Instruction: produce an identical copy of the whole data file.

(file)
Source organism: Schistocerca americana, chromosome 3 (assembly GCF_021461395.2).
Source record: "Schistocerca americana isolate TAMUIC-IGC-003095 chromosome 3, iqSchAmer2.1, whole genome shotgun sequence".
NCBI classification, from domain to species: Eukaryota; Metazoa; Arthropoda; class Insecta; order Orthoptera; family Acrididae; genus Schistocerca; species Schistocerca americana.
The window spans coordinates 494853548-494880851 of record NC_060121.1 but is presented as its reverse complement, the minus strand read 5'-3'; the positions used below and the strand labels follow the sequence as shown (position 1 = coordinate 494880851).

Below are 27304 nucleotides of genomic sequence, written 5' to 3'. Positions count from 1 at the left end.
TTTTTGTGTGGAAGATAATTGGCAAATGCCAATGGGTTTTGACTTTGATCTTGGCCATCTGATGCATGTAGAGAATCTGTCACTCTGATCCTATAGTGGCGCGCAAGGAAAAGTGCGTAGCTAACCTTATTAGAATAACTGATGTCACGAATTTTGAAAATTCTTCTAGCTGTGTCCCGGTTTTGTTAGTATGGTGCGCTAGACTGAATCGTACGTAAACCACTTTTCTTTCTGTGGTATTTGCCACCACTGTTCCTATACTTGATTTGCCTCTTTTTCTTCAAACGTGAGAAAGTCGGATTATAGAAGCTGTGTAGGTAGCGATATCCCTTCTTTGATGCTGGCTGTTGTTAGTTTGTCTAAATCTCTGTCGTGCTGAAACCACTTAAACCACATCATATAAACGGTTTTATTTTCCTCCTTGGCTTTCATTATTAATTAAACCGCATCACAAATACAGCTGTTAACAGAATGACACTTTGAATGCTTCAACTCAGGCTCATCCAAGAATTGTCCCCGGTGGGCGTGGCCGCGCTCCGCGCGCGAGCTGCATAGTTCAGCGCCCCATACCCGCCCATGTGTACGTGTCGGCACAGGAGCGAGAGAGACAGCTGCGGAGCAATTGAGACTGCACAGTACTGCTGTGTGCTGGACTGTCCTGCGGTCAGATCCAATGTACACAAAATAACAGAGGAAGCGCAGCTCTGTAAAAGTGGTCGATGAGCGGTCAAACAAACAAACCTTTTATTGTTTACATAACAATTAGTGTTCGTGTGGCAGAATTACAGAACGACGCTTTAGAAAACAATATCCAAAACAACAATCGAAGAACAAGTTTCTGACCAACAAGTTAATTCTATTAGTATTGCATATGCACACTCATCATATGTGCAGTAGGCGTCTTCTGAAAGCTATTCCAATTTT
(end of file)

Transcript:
Source organism: Schistocerca americana, chromosome 3 (assembly GCF_021461395.2).
Source record: "Schistocerca americana isolate TAMUIC-IGC-003095 chromosome 3, iqSchAmer2.1, whole genome shotgun sequence".
NCBI classification, from domain to species: Eukaryota; Metazoa; Arthropoda; class Insecta; order Orthoptera; family Acrididae; genus Schistocerca; species Schistocerca americana.
The window spans coordinates 494853548-494880851 of record NC_060121.1 but is presented as its reverse complement, the minus strand read 5'-3'; the positions used below and the strand labels follow the sequence as shown (position 1 = coordinate 494880851).

Below are 27304 nucleotides of genomic sequence, written 5' to 3'. Positions count from 1 at the left end.
TTTTTGTGTGGAAGATAATTGGCAAATGCCAATGGGTTTTGACTTTGATCTTGGCCATCTGATGCATGTAGAGAATCTGTCACTCTGATCCTATAGTGGCGCGCAAGGAAAAGTGCGTAGCTAACCTTATTAGAATAACTGATGTCACGAATTTTGAAAATTCTTCTAGCTGTGTCCCGGTTTTGTTAGTATGGTGCGCTAGACTGAATCGTACGTAAACCACTTTTCTTTCTGTGGTATTTGCCACCACTGTTCCTATACTTGATTTGCCTCTTTTTCTTCAAACGTGAGAAAGTCGGATTATAGAAGCTGTGTAGGTAGCGATATCCCTTCTTTGATGCTGGCTGTTGTTAGTTTGTCTAAATCTCTGTCGTGCTGAAACCACTTAAACCACATCATATAAACGGTTTTATTTTCCTCCTTGGCTTTCATTATTAATTAAACCGCATCACAAATACAGCTGTTAACAGAATGACACTTTGAATGCTTCAACTCAGGCTCATCCAAGAATTGTCCCCGGTGGGCGTGGCCGCGCTCCGCGCGCGAGCTGCATAGTTCAGCGCCCCATACCCGCCCATGTGTACGTGTCGGCACAGGAGCGAGAGAGACAGCTGCGGAGCAATTGAGACTGCACAGTACTGCTGTGTGCTGGACTGTCCTGCGGTCAGATCCAATGTACACAAAATAACAGAGGAAGCGCAGCTCTGTAAAAGTGGTCGATGAGCGGTCAAACAAACAAACCTTTTATTGTTTACATAACAATTAGTGTTCGTGTGGCAGAATTACAGAACGACGCTTTAGAAAACAATATCCAAAACAACAATCGAAGAACAAGTTTCTGACCAACAAGTTAATTCTATTAGTATTGCATATGCACACTCATCATATGTGCAGTAGGCGTCTTCTGAAAGCTATTCCAATTTT